Fashion Over Function

Friday was a day filled with deep life lessons.  And a bit of chaos.  I had a doctor's appointment at the last minute.  Seriously, last minute.  As in I woke up, talked to the doctor's office, and learned my appointment was half an hour later.

That meant some seriously fast showering and getting ready for the day, but when I left, I was satisfied that I looked cute and fit to be seen in public.

When I got home, Jeffrey and I decided to take the kids to the zoo.

It was a cloudy and cold drizzly day.  The rain came off and on, forcing us to be prepared for anything.  I decided to abandon fashion and wear my comfortable but ugly nurse shoes.  We would be doing a lot of walking.  I also decided that the super cute skirt I had been wearing would be too cold, so put on some grubby pants, a turtle neck, a stripped jacket, and to complete the whole ensemble, an old holey Harvard shirt that I had found at a thrift store on my mission.  With raised eyebrows I looked over my reflection in the bedroom mirror and laughed at how absurd I looked.  While pulling on the turtleneck, my hair had gotten all frizzy and I looked like a bag lady.  But we were going to the zoo, it was cold, and no one would be there.  My kids didn't care that I looked like I had just awakened from a good sleep in the dumpster, and Jeffrey, as usual, was more concerned that I be comfortable and warm than win any fashion show.  I love that about him.  He is so practical.

We left for the zoo, and had a fun half hour there.
The elephants made me grin, as they always do.  For some reason, I can spend forever watching the elephants.  They have always fascinated me, with their slow and deliberate lifestyle.  And yet they are the most family oriented of all the other mammals.  They even "babysit" each other's babies and elderly, when in the wild.  Amazing!

From the elephants we moved on to the carousel.  Obviously, the kids favorite part of going to the zoo.
While I was standing next to Faye, who was squealing with delight and bouncing dangerously on her animal, I watched the people sitting on the benches whir by.  Each time we made a revolution past Daddy, I would point him out, and she would wave frantically.  Keith, a few animals back sat coolly, unaffected by the exhilaration his sister was feeling.  His face was very bored, even when I pointed out his dad.
Around we went, passing Daddy, and then I saw a face I never thought I would see again.  A face I secretly hoped I would never see again.  It was a face from my past.  Someone who had helped shape me into the person I am today.  I didn't want to see that person again, not because there was bad blood between us, because there is not, but because it was a chapter that was closed in my life, and seeing them brought back too many memories.  I didn't know what to do.  When the carousel stopped, I took the hands of my children, and rushed to Jeffrey, who had not only seen my emotion conflicted face, but had also seen the cause.  He understood my anxiety.  I didn't know what to do.  I didn't want to talk to my long past friend because I looked like a cat lady.  I was embarrassed.  I wasn't supposed to see anyone of importance at the zoo!  I didn't want to walk on by and be rude, so I pretended (and believe I made it very believable) that I didn't see them, and was engrossed with my kids.  Besides, I felt more beautiful when I had my children's hands clutched in mine.  Regardless of what kind of dumpster I seemed to crawl out of, I am a mother, and mothers are always beautiful.  That was my only consolation, and so I held those little ones close, silently pleading for my friend to not notice me and to notice my children instead.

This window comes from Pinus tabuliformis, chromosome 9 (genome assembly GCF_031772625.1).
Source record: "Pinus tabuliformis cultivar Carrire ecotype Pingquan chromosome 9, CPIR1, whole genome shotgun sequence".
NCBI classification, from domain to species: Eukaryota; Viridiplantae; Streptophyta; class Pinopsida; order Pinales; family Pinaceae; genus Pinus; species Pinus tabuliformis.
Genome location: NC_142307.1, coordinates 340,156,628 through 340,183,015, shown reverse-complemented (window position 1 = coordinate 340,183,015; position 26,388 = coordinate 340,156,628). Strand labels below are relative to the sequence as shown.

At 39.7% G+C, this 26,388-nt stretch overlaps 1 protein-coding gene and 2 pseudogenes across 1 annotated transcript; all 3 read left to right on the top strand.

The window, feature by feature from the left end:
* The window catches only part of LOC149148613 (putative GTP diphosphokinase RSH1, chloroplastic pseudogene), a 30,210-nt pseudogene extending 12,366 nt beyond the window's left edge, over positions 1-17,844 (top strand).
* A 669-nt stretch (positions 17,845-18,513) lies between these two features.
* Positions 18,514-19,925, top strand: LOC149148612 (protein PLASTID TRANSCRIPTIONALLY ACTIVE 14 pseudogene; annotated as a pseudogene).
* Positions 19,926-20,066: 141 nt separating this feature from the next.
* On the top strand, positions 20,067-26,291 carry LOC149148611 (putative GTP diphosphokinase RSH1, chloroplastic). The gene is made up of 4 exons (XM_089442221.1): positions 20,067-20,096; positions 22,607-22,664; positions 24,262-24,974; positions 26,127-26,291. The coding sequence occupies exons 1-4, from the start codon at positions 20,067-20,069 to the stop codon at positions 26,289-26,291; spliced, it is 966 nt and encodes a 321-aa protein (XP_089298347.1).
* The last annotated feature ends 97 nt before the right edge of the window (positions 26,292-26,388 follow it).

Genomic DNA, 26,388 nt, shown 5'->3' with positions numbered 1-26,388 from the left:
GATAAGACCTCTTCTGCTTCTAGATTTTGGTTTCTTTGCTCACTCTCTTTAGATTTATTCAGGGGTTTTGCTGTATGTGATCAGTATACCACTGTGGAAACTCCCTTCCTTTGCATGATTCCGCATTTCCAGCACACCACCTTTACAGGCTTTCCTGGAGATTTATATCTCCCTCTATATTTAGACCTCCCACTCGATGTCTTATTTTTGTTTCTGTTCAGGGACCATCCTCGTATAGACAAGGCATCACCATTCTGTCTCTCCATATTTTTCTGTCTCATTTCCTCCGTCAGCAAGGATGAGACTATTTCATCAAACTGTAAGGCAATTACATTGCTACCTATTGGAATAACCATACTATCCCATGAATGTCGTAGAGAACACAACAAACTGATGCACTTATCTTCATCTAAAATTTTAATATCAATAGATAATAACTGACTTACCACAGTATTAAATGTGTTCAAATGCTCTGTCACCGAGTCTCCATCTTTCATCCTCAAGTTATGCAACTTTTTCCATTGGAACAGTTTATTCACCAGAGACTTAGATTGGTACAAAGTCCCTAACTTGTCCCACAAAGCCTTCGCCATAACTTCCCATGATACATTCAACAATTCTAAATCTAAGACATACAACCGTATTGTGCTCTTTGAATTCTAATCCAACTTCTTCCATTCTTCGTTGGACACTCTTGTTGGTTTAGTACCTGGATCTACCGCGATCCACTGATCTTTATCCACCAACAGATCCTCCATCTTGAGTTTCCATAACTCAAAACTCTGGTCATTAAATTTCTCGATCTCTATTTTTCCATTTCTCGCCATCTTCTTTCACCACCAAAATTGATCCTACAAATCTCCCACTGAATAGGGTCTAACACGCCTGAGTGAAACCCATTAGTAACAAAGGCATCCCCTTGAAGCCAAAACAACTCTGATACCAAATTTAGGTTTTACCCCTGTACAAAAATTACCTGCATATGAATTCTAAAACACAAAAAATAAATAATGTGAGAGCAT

The rest of the time we were there I was worried about a reoccurrence.  I was ambushed by emotions that I didn't want to sort through.  I felt the frumpiest I had felt in a long time and was embarrassed and ashamed that I would even care.  I was sad that I hadn't talked to my friend, and wondered if I had hurt any feelings, or if I had even been noticed.  Jeffrey realized how uncomfortable I was and so he told the kids it was a very short trip to the zoo, and we left.

As soon as we got to the car, the barrage of emotions became too much for me and I began to cry.  The kids asked why I was crying, and I had to laugh and admit I didn't know.

But that is the day I learned a valuable lesson.

Fashion over function, every time.  You never know who you will run in to!


Jenny said…
Oh man.

I HATE when that happens!

I'm glad you escaped!

I hope you're finding hope regarding the important life lessons. Gosh. Being an adult can be so exhausting sometimes!
Crystal Collier said…
I had that happen when I was 4 months pregnant. Ran into an old boyfriend who was still single and pre-mission, and he obviously wanted to talk to me. I hadn't done my hair, and was wearing a ratty sweater, and I just felt grubby. I was only out because my sister begged me to go shopping with her and Mom before she took off for college. On top of that, I was married, and didn't he know how inappropriate talking to me would be? Sheesh. Talk about awkward. :P

But seriously, you're beautiful all the time, Amy. Always.
I understand your emotion 100%. It happens to me more often than I want to admit here in my little town.
Simply say a thank you to them, for all they gave you, Good and bad. Someday I hope you get the chance and strength to say it in person. And me, too.
Susan Anderson said…
Isn't that the way it goes? When I first met my husband's high school girlfriend, I had a very unusual breakout of acne and a guy had just fried my hair trying to put highlights in it. I looked the worst I had ever looked in my life!


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